*Q: Jennifer, We often hear stories of Johnny Deep staying in character throughout a shoot, was he like that for Alice, was he in Hatter mode a lot of the time?
A: Jennifer Todd – He was, although at the end of the day when he was cleaned up and not in make-up anymore he seemed to just be himself.
Q: Jennifer, The visual effects are quite in-depth, is it hard to visualize the end computerized result when working with the actors?
A: Jennifer Todd – Yes – I give the actors great credit for acting to a green screen and making it so convincing. One day on the set Mia was running on a treadmill and an AD was yelling out “tree branch” for every time she was supposed to duck – it looked very difficult to me!
*Q: Jennifer, There’s an interesting quote in the special features we’re seeing, which says of the Red Queen that she is played like a petulant child pretending at being queen, does that describe the theory at the outset, or did that evolve dynamically during the shooting?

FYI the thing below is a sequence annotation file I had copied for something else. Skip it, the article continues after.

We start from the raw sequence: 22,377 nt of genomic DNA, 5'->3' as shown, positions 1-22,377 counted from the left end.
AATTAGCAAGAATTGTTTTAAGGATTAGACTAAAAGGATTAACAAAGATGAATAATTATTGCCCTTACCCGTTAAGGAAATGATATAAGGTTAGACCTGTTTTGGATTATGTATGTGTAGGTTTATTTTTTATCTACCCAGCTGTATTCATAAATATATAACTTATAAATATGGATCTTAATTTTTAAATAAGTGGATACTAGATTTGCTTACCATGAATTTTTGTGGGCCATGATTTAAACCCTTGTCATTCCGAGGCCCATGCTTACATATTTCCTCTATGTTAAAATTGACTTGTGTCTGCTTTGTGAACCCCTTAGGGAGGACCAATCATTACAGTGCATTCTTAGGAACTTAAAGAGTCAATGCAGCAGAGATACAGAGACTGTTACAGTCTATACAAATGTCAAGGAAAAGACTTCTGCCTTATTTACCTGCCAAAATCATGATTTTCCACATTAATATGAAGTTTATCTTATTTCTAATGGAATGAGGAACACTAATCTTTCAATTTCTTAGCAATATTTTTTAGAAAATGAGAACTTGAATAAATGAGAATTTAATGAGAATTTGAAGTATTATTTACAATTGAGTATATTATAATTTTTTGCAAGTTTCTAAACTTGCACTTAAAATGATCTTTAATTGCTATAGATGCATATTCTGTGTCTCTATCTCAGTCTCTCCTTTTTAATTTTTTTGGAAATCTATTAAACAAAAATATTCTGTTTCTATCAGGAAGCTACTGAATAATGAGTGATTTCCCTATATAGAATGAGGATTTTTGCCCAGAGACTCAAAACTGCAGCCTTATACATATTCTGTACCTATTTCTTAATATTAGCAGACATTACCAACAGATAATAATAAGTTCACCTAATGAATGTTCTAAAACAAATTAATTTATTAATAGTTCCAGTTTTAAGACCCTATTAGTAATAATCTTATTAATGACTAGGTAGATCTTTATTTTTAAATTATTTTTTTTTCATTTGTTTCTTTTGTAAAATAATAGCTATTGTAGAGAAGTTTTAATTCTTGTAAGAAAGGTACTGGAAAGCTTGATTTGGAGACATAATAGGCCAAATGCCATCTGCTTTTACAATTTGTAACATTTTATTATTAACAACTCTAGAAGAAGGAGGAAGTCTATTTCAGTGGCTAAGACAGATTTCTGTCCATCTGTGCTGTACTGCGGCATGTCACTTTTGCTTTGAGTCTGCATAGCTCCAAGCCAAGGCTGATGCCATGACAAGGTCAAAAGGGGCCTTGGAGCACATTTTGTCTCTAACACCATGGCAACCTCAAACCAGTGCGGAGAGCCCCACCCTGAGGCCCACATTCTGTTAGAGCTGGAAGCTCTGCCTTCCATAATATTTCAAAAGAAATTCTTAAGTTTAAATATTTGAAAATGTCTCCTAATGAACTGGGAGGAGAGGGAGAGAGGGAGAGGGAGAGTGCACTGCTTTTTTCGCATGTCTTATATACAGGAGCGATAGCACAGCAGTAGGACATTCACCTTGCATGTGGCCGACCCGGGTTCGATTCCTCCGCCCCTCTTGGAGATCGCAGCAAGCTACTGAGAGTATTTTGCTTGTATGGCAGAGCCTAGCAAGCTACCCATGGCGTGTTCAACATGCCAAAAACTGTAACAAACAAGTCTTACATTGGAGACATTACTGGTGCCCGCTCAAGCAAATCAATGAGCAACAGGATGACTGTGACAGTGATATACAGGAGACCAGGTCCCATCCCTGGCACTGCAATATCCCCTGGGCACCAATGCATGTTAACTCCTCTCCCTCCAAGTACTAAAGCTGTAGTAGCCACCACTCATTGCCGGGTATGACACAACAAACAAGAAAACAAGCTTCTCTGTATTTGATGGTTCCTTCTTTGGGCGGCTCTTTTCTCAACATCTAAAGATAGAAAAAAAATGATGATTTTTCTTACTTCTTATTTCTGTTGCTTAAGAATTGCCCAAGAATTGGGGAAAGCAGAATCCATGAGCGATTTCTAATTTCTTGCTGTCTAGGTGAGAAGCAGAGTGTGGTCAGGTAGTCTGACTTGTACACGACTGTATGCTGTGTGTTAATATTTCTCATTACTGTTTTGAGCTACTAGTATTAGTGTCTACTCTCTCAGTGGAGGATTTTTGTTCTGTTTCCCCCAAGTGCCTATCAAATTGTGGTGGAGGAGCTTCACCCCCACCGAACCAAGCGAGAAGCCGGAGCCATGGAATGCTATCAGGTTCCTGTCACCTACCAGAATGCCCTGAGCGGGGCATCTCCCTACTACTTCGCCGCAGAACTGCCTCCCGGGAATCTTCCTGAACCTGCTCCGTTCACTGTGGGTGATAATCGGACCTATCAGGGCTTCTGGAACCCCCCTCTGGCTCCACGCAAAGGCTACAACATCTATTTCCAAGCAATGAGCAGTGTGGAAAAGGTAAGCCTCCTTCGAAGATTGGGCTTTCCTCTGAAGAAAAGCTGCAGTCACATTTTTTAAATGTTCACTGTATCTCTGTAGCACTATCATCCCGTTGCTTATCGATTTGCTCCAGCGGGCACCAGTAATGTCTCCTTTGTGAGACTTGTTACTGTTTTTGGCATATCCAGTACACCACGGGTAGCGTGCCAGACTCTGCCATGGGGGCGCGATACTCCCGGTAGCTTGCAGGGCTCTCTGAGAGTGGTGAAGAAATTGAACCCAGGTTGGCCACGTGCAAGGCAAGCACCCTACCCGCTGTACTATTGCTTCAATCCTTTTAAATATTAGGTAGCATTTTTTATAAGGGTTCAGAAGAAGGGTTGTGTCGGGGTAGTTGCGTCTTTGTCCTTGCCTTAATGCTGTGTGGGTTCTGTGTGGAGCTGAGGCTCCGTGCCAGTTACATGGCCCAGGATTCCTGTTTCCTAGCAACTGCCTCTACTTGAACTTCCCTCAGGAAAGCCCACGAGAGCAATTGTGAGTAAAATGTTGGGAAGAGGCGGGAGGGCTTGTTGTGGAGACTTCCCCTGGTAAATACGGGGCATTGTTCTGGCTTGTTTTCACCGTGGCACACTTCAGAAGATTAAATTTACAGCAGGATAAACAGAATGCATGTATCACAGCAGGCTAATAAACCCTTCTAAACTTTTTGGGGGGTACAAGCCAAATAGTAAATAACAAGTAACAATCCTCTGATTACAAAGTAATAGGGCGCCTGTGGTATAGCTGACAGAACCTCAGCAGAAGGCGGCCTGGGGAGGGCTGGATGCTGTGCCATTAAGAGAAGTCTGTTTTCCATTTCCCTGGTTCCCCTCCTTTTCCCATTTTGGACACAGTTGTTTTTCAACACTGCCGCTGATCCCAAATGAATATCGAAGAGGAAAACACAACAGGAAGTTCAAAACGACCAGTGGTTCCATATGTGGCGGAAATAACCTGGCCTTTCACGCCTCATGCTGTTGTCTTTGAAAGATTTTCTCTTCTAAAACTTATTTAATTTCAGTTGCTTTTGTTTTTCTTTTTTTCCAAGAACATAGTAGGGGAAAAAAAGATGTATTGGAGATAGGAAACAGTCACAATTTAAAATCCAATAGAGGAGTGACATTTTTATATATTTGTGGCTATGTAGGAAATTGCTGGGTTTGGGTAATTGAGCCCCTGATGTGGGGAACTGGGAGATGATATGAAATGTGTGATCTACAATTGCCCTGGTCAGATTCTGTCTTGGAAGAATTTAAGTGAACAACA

A: Jennifer Todd – I think Helena brought a lot of that to the character. She’s written as a woman who is cruel because she is unloved, but I think Helena brought a great petulant quality.
Q: Jennifer, How much creativity did Johnny Depp bring to The Mad Hatter character?
A: Jennifer Todd – Johnny brought so much to the character. We re-wrote quite a bit of the Hatter when Johnny came in, we fleshed out his back story of his family being killed, which explained his motivation and state of mind. Also all the lovely nuances of the character – his accent, wardrobe, etc were all created by Johnny with Tim.
Q: Suzanne, What was the most enjoyable aspect of bringing to life this darker interpretation of a much loved classic?
A: Suzanne Todd – The response to the female empowerment at the core of the film has been very rewarding. We have heard from so many fans that the film has inspired them to think outside the box, and find courage in adversity – and that is immensely rewarding.